"My Turn"

Daniel E. White is a member of Keawalaʻi Congregational Church. A former resident of Maui, he and his wife Judy now live on Oʻahu. Daniel served as the former headmaster of Seabury Hall in Makawao while living here on Maui. He later moved to Oʻahu to become the founder of Island Pacific Academy in Kapolei, Oʻahu. He served as the headmaster of the academy until his recent retirement a few years ago. He has maintained a blog where he continues to share his manaʻo.

In mid-summer the documentary film “Won‟t You Be My Neighbor?” opened in theaters across the county. The film explores the life, lessons and legacy of Mr. Rogers as an iconic children‟s television host. The following comes from an entry Dan made on his blog, on July 9, 2018.


Make Room for Mr. Rogers

“Won't you be my neighbor?”

You, People of a Certain Age, who are around my age did not, in all likelihood, grow up watching Mr. Roger's Neighborhood. But, I bet few of you have not heard about him. He was an icon to millions of children, valuing slow over fast, love over hate or indifference. He made clear that he cherished the spirit and soul of every child with whom he came in contact, in person or on TV.

We saw the documentary about Fred Rogers playing in theaters, “Won't You Be My Neighbor?” The film chronicles Rogers and the phenomenon he embodied on a medium where most other programming for children was inane or violent or both. Can you imagine anybody these days in any of our entertainment media putting a clock on the counter, setting it to tick for sixty seconds, and saying to the audience, “Let‟s find out how long a minute is,” and then staying silent to watch?

Or having a child fix her eyes on a hand puppet while Rogers used one of his many voices to talk, not trying to pretend that he was doing the talking? Some special neighborhood.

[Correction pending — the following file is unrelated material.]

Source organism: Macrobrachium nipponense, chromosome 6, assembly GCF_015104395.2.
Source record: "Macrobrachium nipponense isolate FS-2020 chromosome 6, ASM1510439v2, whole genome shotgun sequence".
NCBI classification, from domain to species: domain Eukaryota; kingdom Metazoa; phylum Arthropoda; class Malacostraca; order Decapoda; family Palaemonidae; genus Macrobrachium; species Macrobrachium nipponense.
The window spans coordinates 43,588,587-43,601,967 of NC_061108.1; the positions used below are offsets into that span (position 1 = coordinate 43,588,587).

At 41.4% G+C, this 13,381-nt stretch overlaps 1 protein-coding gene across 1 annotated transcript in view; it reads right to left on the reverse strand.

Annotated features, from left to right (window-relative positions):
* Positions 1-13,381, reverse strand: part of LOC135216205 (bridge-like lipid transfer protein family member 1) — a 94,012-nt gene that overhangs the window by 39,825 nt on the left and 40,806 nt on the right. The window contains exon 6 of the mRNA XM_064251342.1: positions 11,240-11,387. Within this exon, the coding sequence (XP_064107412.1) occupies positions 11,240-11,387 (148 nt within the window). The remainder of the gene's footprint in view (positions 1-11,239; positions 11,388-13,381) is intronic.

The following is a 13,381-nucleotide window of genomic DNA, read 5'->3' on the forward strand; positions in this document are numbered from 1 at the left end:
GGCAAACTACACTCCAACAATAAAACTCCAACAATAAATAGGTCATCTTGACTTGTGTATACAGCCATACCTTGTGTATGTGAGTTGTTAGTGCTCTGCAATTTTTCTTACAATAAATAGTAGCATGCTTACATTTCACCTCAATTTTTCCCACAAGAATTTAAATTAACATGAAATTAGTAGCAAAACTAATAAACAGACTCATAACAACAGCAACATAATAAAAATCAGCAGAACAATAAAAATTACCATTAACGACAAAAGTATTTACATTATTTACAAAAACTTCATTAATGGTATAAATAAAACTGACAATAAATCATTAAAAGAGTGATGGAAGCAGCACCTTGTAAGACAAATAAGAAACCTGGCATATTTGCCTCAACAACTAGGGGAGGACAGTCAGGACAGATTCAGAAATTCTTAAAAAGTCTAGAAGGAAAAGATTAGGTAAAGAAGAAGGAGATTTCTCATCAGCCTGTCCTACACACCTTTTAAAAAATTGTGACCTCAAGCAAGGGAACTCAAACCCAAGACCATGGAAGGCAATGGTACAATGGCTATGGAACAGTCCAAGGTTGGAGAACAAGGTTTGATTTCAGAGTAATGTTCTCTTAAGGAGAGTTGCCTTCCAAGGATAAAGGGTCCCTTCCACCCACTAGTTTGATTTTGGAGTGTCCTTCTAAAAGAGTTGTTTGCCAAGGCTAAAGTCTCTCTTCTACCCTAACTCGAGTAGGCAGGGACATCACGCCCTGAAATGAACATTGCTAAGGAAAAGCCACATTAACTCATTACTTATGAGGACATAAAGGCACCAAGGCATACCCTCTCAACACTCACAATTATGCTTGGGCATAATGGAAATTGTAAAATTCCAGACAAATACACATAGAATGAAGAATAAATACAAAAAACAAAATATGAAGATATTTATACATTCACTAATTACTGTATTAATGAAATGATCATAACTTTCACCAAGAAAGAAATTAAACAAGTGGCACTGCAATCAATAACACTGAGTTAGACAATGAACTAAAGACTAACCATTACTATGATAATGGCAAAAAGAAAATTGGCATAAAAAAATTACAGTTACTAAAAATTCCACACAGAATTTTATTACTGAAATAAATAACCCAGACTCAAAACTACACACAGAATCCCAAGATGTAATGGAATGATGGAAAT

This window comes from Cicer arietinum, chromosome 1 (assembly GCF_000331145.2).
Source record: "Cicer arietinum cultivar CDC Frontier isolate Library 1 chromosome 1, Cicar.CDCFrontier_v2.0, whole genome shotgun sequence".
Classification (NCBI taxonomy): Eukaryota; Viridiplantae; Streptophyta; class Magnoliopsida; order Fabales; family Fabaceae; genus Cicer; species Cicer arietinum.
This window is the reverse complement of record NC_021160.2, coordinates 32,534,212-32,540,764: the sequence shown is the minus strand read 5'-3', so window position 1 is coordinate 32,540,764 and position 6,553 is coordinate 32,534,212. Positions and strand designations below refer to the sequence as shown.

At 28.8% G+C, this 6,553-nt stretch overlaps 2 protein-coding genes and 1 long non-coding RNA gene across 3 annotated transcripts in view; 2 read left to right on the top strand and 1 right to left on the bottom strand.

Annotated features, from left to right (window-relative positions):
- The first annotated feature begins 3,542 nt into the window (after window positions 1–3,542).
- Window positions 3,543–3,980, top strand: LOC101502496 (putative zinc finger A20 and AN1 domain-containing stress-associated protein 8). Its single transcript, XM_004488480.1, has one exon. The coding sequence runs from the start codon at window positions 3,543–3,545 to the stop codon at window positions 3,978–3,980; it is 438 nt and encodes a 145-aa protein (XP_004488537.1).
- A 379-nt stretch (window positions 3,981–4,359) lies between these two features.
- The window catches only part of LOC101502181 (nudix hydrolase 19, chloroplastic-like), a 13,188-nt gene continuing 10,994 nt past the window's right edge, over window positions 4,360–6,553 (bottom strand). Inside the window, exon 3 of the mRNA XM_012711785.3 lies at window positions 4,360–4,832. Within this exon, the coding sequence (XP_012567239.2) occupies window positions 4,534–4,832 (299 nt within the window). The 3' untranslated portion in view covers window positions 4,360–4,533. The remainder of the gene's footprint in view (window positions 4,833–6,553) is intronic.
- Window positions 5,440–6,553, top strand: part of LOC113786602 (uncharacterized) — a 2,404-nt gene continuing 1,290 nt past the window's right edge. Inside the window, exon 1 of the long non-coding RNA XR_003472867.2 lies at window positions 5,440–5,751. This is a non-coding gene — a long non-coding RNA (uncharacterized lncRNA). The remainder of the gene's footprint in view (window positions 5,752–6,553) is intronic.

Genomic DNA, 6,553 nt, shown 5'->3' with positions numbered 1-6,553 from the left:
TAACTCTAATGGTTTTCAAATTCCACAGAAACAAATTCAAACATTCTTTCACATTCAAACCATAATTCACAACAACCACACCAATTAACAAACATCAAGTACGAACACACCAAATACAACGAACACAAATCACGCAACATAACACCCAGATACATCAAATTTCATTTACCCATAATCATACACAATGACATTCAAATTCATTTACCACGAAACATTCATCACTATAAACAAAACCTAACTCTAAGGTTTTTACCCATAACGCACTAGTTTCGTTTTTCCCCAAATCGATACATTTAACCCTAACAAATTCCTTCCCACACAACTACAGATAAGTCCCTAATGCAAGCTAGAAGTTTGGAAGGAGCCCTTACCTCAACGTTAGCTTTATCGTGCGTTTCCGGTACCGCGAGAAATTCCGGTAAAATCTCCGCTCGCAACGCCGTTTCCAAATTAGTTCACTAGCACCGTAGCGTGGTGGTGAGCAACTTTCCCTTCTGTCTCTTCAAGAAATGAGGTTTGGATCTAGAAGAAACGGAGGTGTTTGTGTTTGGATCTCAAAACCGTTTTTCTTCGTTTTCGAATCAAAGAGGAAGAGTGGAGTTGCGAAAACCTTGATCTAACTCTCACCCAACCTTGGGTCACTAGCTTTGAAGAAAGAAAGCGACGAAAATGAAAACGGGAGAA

“Love your neighbor, love yourself”

Rogers was an ordained Presbyterian minister who summarized his theology as “love your neighbor” and “love yourself.” Anybody was his neighbor. Presbyterians don‟t canonize but if they did, St. Fred Rogers would be enshrined. Acerbic TV host Tom Snyder once asked Rogers if his square, upright, kind and gentle image was really him. By all accounts, it was.

Rogers' goals started with the desire to make every child feel special and wanted, just as he or she was. Critics didn‟t get him. They thought he was fostering the sense of entitlement epitomized by such actions as giving every child a trophy for excellence or rewarding good behavior what should have been expected behavior. Critics often do not understand goodness.

Rogers was talking about a child‟s spirit. His was the plainest explanation of the Christian belief that every child is a child of God. He knew that every child wants to love and be loved, and there are no trophies for that. It ought to be how we all behave, every day, child or adult.

A spot in heaven